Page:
The Thanksgiving dinner was an informal event held in a large tent set up in the back yard. The host provided the turkeys and the mashed potatoes and gravy. Club members filled in the rest of the feast, potluck-style. There was dressing, homemade rolls, sweet potatoes, green bean casserole, macaroni & cheese, green salads, deviled eggs, potato salad, and molded Jell-O salads, along with a plethora of desserts including pumpkin, pecan, and apple pies.

Every Thanksgiving, the Club takes the opportunity to elect its Executive Board for the coming year. This year Rosalinda Walker was re-elected as the Club president. There is also a brief report on the activities of the year; however, most of the time was spent enjoying the meal and the company!

Images of the American Association of Uruguay Thanksgiving group provided by Rosalinda Walker.

Montevideo Thanksgiving hosted by Doug Heller with Living in Montevideo 
Doug Heller held a Thanksgiving dinner also known as the “First Feast”, since it doubled as a housewarming party for his new place with a large yard, complete with a Uruguayan barbecue area, near the Montevideo Shopping mall. At the dinner there were 16 guests, which included a diverse gathering of people from the US (including a Rumanian American, and a Puerto Rican American couple), bilingual Uruguayans, a Canadian couple, a German-educated architect, and a retired French sea captain and his wife.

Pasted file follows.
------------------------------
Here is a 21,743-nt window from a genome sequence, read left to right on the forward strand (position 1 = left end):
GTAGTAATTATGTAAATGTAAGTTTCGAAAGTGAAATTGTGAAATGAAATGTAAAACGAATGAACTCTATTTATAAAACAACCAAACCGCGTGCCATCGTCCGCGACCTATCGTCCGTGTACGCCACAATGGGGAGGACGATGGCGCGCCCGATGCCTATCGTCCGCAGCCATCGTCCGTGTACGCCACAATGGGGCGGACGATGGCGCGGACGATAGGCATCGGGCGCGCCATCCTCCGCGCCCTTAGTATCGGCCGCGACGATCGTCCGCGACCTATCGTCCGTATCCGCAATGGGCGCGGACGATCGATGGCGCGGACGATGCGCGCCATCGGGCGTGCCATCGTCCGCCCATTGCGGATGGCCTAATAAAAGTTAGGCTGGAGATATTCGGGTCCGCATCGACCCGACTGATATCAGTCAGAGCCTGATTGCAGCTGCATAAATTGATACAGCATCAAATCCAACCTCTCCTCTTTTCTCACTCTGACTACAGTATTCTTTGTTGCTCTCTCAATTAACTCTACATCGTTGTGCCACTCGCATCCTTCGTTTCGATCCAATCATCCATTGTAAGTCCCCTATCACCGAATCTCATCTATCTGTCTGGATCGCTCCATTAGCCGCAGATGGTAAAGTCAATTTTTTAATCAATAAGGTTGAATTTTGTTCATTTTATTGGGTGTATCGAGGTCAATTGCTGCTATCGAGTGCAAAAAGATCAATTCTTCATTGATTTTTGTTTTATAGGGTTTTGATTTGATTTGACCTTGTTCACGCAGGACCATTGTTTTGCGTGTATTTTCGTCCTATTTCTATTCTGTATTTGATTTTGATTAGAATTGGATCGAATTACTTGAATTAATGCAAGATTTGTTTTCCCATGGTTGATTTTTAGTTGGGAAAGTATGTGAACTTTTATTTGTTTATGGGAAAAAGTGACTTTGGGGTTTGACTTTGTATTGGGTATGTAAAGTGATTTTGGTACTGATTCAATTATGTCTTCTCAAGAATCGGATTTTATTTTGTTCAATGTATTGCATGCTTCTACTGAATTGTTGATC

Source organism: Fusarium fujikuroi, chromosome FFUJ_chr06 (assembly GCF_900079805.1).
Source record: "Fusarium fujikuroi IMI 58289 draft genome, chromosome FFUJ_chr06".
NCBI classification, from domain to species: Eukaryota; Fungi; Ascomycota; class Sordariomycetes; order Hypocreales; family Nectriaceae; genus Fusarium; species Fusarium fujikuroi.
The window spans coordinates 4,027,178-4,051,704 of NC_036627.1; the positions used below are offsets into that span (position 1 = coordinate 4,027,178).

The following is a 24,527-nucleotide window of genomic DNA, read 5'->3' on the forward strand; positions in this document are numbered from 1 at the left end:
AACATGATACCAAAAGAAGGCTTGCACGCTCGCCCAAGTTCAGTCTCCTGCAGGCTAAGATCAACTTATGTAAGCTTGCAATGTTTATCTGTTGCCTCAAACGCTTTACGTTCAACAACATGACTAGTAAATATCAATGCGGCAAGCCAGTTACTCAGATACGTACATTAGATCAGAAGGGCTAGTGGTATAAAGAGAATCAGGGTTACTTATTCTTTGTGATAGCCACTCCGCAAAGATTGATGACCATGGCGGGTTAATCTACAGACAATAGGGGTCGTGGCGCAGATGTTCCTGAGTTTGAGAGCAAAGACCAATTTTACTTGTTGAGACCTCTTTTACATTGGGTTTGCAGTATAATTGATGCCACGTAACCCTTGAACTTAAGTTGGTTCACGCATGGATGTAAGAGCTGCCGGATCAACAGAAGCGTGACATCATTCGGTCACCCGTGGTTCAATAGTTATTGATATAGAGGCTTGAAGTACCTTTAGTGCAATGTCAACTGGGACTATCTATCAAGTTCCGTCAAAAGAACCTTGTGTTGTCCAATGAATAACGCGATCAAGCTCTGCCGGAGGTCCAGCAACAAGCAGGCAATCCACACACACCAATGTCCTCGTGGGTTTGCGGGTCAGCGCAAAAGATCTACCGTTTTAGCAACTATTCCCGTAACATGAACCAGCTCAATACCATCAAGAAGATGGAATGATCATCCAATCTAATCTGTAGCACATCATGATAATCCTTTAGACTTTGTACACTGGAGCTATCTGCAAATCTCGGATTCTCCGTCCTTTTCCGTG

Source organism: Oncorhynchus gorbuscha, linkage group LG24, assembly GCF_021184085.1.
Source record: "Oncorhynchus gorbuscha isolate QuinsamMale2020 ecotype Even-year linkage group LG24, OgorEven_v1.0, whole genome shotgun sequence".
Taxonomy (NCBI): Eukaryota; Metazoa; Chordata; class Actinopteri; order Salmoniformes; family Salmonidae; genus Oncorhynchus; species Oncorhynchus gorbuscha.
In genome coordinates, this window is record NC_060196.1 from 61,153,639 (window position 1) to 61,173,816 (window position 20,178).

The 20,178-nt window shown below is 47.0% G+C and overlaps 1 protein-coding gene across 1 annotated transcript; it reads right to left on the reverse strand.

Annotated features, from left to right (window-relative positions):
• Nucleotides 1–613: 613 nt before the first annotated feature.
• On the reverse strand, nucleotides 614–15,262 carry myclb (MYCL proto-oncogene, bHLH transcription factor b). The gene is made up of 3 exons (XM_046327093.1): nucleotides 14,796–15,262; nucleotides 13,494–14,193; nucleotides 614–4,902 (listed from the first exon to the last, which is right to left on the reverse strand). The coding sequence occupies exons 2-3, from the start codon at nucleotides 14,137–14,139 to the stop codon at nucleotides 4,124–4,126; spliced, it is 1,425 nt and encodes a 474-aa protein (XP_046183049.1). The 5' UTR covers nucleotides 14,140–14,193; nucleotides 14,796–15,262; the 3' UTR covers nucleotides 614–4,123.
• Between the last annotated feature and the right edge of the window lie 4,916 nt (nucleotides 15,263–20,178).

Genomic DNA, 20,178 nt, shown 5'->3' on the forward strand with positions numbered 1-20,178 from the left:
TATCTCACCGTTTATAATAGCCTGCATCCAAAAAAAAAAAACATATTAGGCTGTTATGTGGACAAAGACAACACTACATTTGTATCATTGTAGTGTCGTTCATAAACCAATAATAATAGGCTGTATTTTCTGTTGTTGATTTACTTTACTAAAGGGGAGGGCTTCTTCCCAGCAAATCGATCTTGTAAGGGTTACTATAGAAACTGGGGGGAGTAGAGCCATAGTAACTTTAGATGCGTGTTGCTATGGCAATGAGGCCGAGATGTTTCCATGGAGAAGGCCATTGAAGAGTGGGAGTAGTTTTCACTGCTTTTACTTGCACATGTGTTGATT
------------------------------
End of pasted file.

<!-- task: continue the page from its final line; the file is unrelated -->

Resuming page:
The dinner celebration combined elements of a traditional North American Thanksgiving dinner with a traditional Uruguayan barbecue. However, the timing of the event was all Uruguayan starting in the late evening and going until 2 am. The food included large baked chickens stuffed with sausage-sage dressing, barbecued Uruguayan Chorizo sausage, and more ‘asado of beef” than everyone could eat.  There were salads, cranberry sauce, and several desserts including homemade pumpkin pie (made completely from scratch), lemon pie, ice cream and cookies and sweets of all kinds.

Doug Heller operates the “Living in Montevideo.com” website and helps new arrivals with short term furnished apartment rentals and relocation services.  He also hosts the twice-a-month gathering of Expats and Uruguayans called the Montevideo Language Exchange every other Friday evening from 7:30 pm in Pocitos.  

Images from Doug Heller's Thanksgiving and First Feast taken by Catherine Bodeant.


Did you celebrate Thanksgiving in Uruguay this year? Your comments are always appreciated. 

2 comments:

Avotts in MS said...

That is so funny. I had just ask my hubby if our only truly North American US holiday was celebrated in Uruguay or other places. I wondered if it would be considered rude to our new home countries. I am glad to hear that there is freedom to celebrate. I fixed a small feast for us, but cried when I remembered a Thanksgiving when my first husband and I had no food and were literally starving. Yes right here in the good ol USA. This year I so wanted to find someone else to share our Thanksgiving with. We have so much to be thankful for.

Paradise Uruguay said...

Avotts in MS, Thanks you for your comment. Yes, it has impressed me how important it is for North Americans to celebrate Thanksgiving. I think it says a lot.